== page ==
Understanding and Addressing Subsidence Issues
Subsidence is a gradual settling or sudden sinking of the Earth’s surface owing to subsurface movement of earth materials. The principal causes of land subsidence are aquifer-system compaction, drainage of organic soils, underground mining, hydrocompaction, natural compaction, sinkholes, and thawing permafrost.
Today the biggest problem causing large-scale subsidence in the urban areas is underground water overexploitation. Many megapolises such as Beijing, Mexico-city or Jakarta suffer from large scale subsidence provoked by underground water pumping or other reasons. The problem is expected to aggravate in the future.
Large-scale subsidence can pose risks to the structural integrity of the buildings and infrastructures in the area, causing deformations and, worst case, collapse. The problem is complicated by the fact that the process is gradual and is very difficult to detect, especially at an early stage. The conventional tools such as land surveying or sensors are not suitable for large areas and multiple objects especially in the urban environment. Also, when the initial sings are detected, it is not always easy to attribute them to an area subsidence or other reasons.
InSAR analysis of the subsidence in Beijing, China. Source: Spatiotemporal heterogeneity of land subsidence in Beijing, G. Duan et al.
Subsidence induced pothole on a city street, China
Underground water pumping is not the only cause of subsidence. Different types of soft soils, e.g. river delta sediments, naturally compress under their own weight over time, but regular river floods would normally compensate for this by delivering fresh sediments. Cities often confine their rivers to avoid flooding, which stops new sediments from reaching the delta. Damming upstream rivers can also halt sediment delivery, leading to subsidence—and floods.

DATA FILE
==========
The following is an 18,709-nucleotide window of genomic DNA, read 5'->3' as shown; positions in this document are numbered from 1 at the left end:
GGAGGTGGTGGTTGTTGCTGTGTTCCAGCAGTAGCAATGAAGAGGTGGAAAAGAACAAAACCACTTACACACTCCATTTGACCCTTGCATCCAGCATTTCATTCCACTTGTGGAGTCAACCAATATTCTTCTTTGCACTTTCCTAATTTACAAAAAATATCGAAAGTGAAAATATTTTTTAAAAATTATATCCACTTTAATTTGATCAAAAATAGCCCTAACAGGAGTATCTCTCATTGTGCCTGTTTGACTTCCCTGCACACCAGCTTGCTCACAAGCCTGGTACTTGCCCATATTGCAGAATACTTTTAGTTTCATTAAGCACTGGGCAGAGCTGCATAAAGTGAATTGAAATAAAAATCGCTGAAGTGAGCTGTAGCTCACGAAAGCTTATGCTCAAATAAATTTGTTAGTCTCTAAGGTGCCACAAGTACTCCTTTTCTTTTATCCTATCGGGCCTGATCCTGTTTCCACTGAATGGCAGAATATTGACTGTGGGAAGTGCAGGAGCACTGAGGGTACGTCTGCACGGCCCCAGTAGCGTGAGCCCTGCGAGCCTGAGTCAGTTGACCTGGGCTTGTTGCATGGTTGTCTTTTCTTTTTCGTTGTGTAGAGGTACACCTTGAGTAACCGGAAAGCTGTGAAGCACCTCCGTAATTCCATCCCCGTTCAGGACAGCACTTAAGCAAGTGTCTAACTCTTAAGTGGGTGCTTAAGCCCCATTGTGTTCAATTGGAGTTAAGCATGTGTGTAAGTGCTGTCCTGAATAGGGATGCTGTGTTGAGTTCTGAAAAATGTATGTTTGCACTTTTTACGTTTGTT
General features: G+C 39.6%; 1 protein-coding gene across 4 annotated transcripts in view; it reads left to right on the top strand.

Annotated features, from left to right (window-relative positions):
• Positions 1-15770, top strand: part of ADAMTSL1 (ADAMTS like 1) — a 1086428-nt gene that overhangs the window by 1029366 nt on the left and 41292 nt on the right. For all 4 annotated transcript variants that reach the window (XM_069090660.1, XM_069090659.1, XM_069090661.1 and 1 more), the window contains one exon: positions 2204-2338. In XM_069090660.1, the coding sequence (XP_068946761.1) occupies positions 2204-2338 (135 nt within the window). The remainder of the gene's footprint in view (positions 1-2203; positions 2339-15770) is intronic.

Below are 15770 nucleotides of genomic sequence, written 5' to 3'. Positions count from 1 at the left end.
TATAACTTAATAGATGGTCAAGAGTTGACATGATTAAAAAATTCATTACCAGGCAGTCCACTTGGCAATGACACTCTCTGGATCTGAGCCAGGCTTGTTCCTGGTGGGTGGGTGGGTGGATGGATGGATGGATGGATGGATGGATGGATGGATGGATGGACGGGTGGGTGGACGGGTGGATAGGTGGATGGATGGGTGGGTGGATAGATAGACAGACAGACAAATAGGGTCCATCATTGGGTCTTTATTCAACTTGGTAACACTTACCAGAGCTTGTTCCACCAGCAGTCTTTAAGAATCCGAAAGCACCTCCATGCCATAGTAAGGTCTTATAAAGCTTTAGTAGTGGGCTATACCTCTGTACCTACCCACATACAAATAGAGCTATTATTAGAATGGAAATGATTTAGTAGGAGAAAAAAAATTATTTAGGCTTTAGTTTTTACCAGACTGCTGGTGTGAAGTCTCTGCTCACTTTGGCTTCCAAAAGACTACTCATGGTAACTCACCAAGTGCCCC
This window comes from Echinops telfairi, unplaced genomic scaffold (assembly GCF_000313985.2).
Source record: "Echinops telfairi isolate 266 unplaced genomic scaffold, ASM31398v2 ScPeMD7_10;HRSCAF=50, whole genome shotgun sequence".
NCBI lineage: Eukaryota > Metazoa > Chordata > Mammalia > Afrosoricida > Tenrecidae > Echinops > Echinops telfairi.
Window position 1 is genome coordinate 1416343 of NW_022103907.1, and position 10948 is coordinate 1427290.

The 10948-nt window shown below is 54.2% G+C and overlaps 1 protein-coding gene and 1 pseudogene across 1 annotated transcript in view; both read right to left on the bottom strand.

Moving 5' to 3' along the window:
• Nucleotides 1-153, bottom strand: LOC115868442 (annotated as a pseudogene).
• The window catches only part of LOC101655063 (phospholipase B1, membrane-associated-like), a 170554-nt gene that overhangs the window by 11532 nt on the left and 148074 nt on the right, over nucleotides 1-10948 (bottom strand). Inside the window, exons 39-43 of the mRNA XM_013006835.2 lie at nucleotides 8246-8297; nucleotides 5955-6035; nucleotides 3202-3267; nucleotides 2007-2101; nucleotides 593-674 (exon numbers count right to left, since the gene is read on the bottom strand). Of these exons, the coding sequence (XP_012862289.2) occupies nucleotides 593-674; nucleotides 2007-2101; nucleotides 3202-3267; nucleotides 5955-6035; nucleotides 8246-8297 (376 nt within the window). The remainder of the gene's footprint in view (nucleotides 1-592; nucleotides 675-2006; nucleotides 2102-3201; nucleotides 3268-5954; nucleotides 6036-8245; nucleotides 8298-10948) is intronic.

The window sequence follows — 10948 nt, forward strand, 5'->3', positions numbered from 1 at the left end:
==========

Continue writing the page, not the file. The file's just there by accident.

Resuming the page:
Land subsidence also further adds to the growing risk of coastal flooding, and oftentimes, the net rate of subsidence exceeds that of sea level rise. In Bangkok, the Gulf of Thailand is rising 0.25 cm per year, but the city is sinking at a far faster rate, up to 4 cm per year. This downward settlement significantly increases flood vulnerability which can ultimately lead to major economic damages and loss of lives.
Draining wetlands is another example of the human activity, which causes subsidence. When wetlands dry, oxygen from the air creeps into the soil and oxygen-breathing microbes start to munch up peat and convert it to carbon dioxide for energy. This shrinks and weakens the soil, leading to subsidence. Although this kind of process affect mostly rural areas some cities, for example, in the Netherlands, are built on the peat soils.
In general, the average subsidence rates vary from 100 mm/year for Jakarta to 80 mm/year for Ho Chi Minh city and to 26 mm/year for New Orleans. Some parts of Mexico City sink at the rate of 50-60 mm/year every year. At the same time, maximum subsidence rates can reach much higher values leading to individual accidents with catastrophic consequences.
GeoKinesia’s InSAR analysis of the subsidence over some parts of the Mexico-city
InSAR is a highly effective tool for subsidence detection and monitoring. It is probably the only tool, which allows monitoring the urban areas stability and multiple objects in the urban areas environment. It is also highly practical for rural areas. In Europe, EGMS is the first service of the kind, which provides the base line information allowing to analyse subsidence on the European continent.
GeoKinesia possesses strong experience in providing subsidence monitoring in many areas around Spain, Mexico, and more generally Europe, Latin America, Africa and other regions.